Students could complete projects individually in free time (be sure to keep a variety of paper on hand), or classes could work on projects together simultaneously with an overhead projector. Since most of the action is outside of the app itself and finished products are not saved, user profiles are not necessary. It's a good idea to try out each project before presenting it to students -- you may be surprised at the level of difficulty of some of the pieces. The app doesn't give much info about the history or general principles of origami, so you may want to research this info and present it to students; older students could do their own research.Continue reading Show less
How to Make Origami is well-designed, easy to follow, and colorful, but some projects will be challenging for beginners. The main menu shows 24 projects by name with number of steps. Kids can tap the forward, back, or replay buttons at any time. Like real origami paper, the back side of the paper is white to clarify sides. Most projects have 14 to 20 steps. The Get More Origami button on the main page redirects to SetHow.com with more how-to projects in addition to origami.
Projects are not ordered by level of difficulty, and the number of steps does not guarantee an easy project: Even the Penguin with 11 steps has complicated instructions to fold, then unfold, then fold a different direction on the fold line. The one drawback is the lack of crease or "unfold" lines, which will pose difficulties. Though challenging, the Lily with 33 steps is possible for grade 8 students but not likely for grades 3 and 4.
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While origami is not a traditional element of math curricula, it is a highly accessible way for kids to explore real-world applications of math concepts that are artful as well as logical. Each step is described with words (some more important than others) and a dynamic demonstration of the folds required -- a big improvement over the classic diagrams that use arrows to show folds.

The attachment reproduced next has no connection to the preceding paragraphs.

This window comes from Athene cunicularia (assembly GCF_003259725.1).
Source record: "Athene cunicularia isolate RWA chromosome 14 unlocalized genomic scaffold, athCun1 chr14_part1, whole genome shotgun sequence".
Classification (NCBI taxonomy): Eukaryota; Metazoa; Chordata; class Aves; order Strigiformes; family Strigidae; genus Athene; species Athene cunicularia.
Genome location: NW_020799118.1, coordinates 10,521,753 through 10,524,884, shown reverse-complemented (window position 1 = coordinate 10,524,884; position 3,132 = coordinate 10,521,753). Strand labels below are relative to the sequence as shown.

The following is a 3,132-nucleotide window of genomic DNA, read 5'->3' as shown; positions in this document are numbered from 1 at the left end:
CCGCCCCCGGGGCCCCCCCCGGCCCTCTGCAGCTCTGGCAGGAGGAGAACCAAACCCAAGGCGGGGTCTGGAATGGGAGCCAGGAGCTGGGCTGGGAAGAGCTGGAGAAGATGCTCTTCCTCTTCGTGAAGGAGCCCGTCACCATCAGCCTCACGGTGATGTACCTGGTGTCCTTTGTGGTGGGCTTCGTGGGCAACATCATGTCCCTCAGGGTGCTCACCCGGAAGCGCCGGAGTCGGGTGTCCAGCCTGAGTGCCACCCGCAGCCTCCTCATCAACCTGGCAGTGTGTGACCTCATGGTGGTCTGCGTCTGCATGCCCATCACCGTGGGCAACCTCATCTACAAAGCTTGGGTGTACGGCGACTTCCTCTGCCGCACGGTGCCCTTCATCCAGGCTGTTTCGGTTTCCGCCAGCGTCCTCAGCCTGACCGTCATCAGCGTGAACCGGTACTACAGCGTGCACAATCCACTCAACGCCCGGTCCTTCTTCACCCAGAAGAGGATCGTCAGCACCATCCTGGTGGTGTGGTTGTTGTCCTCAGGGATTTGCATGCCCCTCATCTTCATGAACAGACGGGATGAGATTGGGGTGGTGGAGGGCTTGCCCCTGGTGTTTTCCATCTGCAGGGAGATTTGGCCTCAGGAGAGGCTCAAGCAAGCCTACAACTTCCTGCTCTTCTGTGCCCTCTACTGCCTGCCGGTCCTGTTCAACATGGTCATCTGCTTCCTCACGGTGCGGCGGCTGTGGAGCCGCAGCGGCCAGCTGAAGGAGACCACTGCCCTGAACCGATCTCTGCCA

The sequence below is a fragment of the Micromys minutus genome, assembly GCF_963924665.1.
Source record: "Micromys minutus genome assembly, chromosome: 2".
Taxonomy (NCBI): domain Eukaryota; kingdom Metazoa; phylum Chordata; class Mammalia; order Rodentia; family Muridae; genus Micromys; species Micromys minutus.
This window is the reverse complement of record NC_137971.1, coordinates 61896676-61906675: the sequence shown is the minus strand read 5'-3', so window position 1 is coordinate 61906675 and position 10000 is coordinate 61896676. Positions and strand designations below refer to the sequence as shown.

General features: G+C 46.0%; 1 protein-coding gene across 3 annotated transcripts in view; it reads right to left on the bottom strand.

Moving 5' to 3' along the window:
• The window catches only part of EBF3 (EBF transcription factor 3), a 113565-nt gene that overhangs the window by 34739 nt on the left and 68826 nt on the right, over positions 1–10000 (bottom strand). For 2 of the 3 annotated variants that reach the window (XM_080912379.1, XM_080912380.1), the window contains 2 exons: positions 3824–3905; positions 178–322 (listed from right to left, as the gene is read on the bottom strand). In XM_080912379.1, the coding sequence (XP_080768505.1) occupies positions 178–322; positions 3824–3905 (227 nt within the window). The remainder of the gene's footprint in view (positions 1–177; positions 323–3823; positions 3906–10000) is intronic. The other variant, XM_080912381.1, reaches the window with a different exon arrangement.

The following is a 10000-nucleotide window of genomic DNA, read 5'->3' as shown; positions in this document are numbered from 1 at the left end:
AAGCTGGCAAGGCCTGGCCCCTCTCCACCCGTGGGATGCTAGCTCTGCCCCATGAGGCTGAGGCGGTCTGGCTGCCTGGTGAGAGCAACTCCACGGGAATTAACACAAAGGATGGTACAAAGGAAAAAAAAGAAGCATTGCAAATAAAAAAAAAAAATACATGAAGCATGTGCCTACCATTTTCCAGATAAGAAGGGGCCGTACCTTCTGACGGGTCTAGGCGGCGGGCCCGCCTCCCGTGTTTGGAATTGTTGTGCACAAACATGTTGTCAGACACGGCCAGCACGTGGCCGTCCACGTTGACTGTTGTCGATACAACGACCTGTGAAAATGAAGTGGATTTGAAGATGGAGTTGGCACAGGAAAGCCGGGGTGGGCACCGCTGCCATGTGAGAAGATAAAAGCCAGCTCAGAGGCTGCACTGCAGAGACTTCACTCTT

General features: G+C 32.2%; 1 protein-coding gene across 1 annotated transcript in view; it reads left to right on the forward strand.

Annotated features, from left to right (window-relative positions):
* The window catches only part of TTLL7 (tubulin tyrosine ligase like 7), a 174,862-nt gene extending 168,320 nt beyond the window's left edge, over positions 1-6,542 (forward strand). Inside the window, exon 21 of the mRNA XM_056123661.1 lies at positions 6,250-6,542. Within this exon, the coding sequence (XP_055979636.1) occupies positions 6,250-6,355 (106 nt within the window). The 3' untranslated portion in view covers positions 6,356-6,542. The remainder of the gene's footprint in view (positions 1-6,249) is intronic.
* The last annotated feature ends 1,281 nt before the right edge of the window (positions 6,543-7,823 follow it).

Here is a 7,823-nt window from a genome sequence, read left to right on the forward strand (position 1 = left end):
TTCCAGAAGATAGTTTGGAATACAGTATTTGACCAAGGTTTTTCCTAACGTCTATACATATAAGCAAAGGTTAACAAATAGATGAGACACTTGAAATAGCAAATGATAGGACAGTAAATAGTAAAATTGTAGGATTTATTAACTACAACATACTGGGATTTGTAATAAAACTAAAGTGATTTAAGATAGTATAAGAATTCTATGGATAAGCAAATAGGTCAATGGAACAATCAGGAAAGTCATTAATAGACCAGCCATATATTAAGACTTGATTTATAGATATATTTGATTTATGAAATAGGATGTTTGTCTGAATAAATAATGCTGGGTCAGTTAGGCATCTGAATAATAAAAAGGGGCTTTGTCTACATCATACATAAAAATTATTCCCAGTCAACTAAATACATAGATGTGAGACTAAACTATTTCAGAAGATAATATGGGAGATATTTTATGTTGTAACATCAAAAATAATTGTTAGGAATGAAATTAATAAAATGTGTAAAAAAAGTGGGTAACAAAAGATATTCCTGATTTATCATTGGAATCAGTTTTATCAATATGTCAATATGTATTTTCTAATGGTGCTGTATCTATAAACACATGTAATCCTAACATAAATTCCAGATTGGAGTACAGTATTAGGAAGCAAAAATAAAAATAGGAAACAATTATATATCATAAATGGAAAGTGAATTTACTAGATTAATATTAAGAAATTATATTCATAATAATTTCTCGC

Kids will get practice partitioning shapes into parts with equal areas, and recognizing lines of symmetry for two-dimensional figures. Older kids will get opportunities to verify experimentally the properties of rotations, reflections, and translations, and to understand that a two-dimensional figure is congruent to another if the second can be obtained from the first by a sequence of rotations, reflections, and translations.
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Key Standards Supported
|3.G: Reason With Shapes And Their Attributes.|
|3.G.2||Partition shapes into parts with equal areas. Express the area of each part as a unit fraction of the whole. For example, partition a shape into 4 parts with equal area, and describe the area of each part as 1/4 of the area of the shape.|
|4.G: Draw And Identify Lines And Angles, And Classify Shapes By Properties Of Their Lines And Angles.|
|4.G.3||Recognize a line of symmetry for a two-dimensional figure as a line across the figure such that the figure can be folded along the line into matching parts. Identify line-symmetric figures and draw lines of symmetry.|
|8.G: Understand Congruence And Similarity Using Physical Models, Trans- Parencies, Or Geometry Software.|
|8.G.1||Verify experimentally the properties of rotations, reflections, and translations:|
|8.G.2||Understand that a two-dimensional figure is congruent to another if the second can be obtained from the first by a sequence of rotations, reflections, and translations; given two congruent figures, describe a sequence that exhibits the congruence between them.|